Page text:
Union Tribune

May 16, 2003

State asks FERC to throw out contracts
Officials cite market abuse; two commissioners leery

By JOE CANTLUPE
COPLEY NEWS SERVICE

WASHINGTON Invoking Teddy Roosevelt fighting the "robber barons" of a century ago, California officials yesterday asked federal energy regulators to scrap long-term contracts with power suppliers that the state contends were massively inflated due to market abuses.

Power suppliers dismissed the state's argument as "garbage science" in a clash before the Federal Energy Regulatory Commission.

All the rhetoric may have little impact on the three-member panel; two members already have signaled that they are leaning against shelving the contracts.

But a California official said after the lengthy session that he hoped the state "shined more light" on allegations uncovered by FERC's staff in recent months that power suppliers routinely manipulated the market during the state's 2000-2001 energy crisis.

"If you believe the staff report, you know California consumers are paying above-competitive rates to the very people described in the staff report as having contributed to the market crisis," William J. Kayatta Jr., attorney for the California Electricity Oversight Board, told FERC commissioners during the hearing.

Kayatta asked FERC to be as vigilant against rogue energy suppliers as Roosevelt was against the corrupt railroad barons a century earlier.

For months, California has argued that power prices in the contracts signed in the midst of the energy crisis were inflated by market abuses and are illegal under federal law. While the deals once totaled $43 billion, the state has since reached several settlements, resulting in savings to ratepayers of some $5 billion, officials said.

If FERC agrees to adjust the seven remaining contracts to "just and reasonable" prices, state officials said they believed they could save ratepayers as much as $5 billion to $7 billion more.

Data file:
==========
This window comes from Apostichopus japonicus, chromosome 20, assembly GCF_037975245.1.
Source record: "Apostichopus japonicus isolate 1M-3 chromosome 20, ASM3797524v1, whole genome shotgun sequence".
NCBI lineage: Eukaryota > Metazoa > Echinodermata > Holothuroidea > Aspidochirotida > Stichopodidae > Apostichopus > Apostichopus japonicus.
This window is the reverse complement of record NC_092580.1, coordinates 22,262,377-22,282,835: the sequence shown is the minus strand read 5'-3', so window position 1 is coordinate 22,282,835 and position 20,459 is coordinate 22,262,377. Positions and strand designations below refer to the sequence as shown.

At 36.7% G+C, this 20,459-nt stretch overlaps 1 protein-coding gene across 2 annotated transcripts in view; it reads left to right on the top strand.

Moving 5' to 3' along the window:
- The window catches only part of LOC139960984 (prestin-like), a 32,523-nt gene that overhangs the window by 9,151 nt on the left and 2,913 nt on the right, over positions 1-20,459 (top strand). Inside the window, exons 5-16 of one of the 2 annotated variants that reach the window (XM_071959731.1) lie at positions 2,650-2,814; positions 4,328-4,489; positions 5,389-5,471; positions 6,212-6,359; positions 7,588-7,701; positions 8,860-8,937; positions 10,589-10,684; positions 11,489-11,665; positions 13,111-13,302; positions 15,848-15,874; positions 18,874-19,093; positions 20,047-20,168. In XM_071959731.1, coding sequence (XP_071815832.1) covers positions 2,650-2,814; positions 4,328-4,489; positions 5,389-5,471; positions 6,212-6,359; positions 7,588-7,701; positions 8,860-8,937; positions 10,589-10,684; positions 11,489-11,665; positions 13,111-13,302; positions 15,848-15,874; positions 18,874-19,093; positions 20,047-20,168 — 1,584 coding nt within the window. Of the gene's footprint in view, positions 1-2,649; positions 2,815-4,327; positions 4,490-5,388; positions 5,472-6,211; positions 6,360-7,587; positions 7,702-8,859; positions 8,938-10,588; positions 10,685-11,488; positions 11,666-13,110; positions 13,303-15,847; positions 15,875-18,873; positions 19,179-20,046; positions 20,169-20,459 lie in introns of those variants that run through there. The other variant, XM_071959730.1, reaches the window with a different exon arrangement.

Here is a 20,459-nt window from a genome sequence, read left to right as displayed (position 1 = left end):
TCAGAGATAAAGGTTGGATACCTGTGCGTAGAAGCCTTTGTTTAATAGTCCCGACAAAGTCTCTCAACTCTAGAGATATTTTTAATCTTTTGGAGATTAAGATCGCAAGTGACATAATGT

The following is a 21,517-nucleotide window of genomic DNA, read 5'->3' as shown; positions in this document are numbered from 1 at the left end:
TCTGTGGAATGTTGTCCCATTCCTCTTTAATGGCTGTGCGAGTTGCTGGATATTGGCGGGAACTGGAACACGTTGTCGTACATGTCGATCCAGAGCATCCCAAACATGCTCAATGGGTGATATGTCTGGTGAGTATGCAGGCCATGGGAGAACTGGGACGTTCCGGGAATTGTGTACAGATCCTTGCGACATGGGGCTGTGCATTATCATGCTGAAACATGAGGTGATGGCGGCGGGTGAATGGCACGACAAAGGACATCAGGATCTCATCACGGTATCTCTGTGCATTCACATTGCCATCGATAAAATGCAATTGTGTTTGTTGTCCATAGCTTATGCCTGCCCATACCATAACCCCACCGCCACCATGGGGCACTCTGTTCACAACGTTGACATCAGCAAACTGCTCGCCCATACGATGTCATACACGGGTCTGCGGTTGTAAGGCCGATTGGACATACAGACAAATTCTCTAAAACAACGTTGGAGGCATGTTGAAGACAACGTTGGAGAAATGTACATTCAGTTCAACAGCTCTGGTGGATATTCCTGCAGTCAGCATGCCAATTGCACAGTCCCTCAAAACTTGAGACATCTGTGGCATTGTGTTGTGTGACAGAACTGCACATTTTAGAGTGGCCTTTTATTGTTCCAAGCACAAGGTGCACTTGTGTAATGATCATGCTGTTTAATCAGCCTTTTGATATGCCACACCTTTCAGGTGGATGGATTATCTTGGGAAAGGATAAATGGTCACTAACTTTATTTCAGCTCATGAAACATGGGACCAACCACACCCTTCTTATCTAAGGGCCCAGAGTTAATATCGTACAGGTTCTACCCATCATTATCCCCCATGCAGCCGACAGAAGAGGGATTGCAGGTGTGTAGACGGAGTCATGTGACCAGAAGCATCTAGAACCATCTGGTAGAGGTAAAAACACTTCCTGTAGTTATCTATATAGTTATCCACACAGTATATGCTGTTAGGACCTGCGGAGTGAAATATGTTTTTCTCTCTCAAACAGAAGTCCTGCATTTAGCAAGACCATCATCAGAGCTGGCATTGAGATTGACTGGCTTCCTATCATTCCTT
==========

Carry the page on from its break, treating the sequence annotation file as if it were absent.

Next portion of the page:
While Kayatta and other California officials argued that FERC could "serve the public interest" by shelving the contracts, power suppliers countered that the state failed to make its case. They said getting rid of long-term agreements could have a wide-ranging impact on the government's investment and contracting system.

Throwing out long-term contracts "is bad public policy," said Debra Raggio Bolton, an attorney for Mirant American Energy Markets. "That will guarantee long-term harm to the markets and consumers."

Thomas McCormack, an attorney for Allegheny Energy, said the state hasn't proved its case, displaying instead "buyer's remorse."

Michael Gergen of Sempra Energy Resources, based in San Diego, characterized the state's position as "garbage science."

After the arguments, FERC commissioners gave no indication when they would make a final decision on California's request.

Previously, Chairman Pat Wood and Commissioner Nora Brownell had expressed skepticism about California's desire to scrap the contracts.

Yesterday, Wood questioned why state officials waited nine months before challenging the contracts' pricing. And Brownell expressed concern about the long-term ramifications of shelving contracts.

The third commissioner, William Massey, repeatedly suggested there was some merit to examining the staff reports of market manipulation and the economic fallout on California.

In December, an administrative law judge recommended maintaining the contracts. But FERC officials indicated yesterday that there is a possibility that the commission may again refer the matter to a judge for review.

The existing long-term contracts range from $6.4 billion to $188 million.

In March, FERC, citing widespread manipulation in the California power markets, set the stage for a separate refund for California in a different energy case. The tentative refund was estimated at $3.3 billion, far short of the $9 billion the state has demanded. No final decision has been made.